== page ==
A parliamentary committee has been urged to investigate the suspension of a dentist on ‘trumped-up charges’.
A Conservative MP used parliamentary privilege to accuse the General Dental Council (GDC) of wrongly targeting David Barnett, a dentist in his Worthing west constituency.
Peter Bottomley, a minister under Margaret Thatcher, also urged the Commons health select committee to return to the vexed issue of regulation, following the general election.
In the last parliament, the committee quizzed the GDC’s leaders, after which its Tory chairwoman criticised their performance, particularly on the controversy over the GDC’s hike in fees.
And he told ministers: ‘I have the case of Dr David Barnett, a good dentist in my constituency, who was reported to the dental regulators on trumped-up charges and has not been able to practise for over six months.
‘I am going to take that up with them, but I hope that the health committee, without taking up individual cases, will look at a collection of cases and ask: “Is there a pattern where there could be change?”’
It is understood that the case against Mr Barnett followed a number of complaints after he left one dental practice in Worthing in order to set up his own.
Speaking to Dentistry, Sir Peter said he had written to the GDC to protest that there was no substance to the charges and that the regulator was ‘being used’.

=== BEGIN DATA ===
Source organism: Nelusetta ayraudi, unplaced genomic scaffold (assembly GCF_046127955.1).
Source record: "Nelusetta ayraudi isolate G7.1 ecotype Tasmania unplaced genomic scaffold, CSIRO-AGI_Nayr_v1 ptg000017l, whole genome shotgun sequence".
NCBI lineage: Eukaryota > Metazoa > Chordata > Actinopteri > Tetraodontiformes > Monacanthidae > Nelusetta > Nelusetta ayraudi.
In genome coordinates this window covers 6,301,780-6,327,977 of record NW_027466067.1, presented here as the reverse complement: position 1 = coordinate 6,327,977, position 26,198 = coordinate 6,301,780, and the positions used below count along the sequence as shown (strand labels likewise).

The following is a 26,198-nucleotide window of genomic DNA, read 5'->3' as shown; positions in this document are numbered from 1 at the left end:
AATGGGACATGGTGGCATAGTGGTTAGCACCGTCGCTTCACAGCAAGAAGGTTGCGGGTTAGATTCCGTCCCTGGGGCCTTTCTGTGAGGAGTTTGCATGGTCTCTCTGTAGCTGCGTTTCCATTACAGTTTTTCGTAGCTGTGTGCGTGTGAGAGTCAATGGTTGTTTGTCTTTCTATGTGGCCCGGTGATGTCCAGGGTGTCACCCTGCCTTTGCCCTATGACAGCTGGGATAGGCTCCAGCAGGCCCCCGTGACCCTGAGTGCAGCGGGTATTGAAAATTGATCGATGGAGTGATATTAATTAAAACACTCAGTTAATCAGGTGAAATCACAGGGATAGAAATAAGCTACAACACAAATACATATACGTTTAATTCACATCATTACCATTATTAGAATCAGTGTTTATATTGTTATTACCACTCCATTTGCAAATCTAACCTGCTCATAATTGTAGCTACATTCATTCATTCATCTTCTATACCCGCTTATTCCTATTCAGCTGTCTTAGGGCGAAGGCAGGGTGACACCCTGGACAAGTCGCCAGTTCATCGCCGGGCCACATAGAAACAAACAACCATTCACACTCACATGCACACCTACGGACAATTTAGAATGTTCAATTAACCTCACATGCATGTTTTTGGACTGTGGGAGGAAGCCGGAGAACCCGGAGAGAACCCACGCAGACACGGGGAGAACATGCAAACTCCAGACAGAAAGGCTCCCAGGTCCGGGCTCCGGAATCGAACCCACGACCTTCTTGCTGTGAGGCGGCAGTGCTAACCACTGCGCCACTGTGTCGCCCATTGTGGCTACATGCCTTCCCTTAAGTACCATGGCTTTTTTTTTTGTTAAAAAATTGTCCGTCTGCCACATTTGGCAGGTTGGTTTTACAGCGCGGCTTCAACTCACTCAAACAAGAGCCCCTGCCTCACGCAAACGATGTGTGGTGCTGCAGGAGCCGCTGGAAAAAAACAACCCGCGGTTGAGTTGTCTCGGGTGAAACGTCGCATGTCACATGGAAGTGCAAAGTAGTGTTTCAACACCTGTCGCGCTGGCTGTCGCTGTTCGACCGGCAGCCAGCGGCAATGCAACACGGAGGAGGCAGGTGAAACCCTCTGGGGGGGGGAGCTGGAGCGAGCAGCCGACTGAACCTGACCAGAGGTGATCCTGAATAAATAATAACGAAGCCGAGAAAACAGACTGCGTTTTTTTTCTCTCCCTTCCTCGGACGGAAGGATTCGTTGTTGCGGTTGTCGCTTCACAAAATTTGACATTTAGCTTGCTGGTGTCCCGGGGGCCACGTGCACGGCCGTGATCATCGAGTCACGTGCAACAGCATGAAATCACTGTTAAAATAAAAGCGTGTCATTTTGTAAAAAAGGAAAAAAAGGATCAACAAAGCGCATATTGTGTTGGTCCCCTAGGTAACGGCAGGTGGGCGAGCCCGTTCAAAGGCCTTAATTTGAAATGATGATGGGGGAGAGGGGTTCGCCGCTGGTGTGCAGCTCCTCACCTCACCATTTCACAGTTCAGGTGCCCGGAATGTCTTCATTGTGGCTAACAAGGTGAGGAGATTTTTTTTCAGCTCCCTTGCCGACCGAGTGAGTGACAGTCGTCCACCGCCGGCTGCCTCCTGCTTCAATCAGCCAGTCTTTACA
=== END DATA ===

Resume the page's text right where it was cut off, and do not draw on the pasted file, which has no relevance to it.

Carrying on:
He said: ‘They should look at the case and the communications they have received, lift the suspension and account for the actions they have taken over the last few weeks.’
A GDC spokeswoman said an interim suspension had been imposed, adding: ‘This case is on-going and we therefore won’t comment as a final outcome has to be decided.’
Mr Bottomley did not explain his accusation.
However, the GDC website lists a David Ian Barnett as having attended a hearing in Fleet Street, London, on 20 March.
It states: ‘The Interim Orders Committee suspended Mr Barnett for a period of 18 months.
‘This decision will be reviewed within six months.’
During his speech, Mr Bottomley linked his concerns over the regulation of dentists with leasehold properties, where residents are ‘exploited by managing agents and by freeholders’.
And he accused hospital trusts of ‘using their steamroller powers to treat good doctors badly’, with grievances dragging on for years.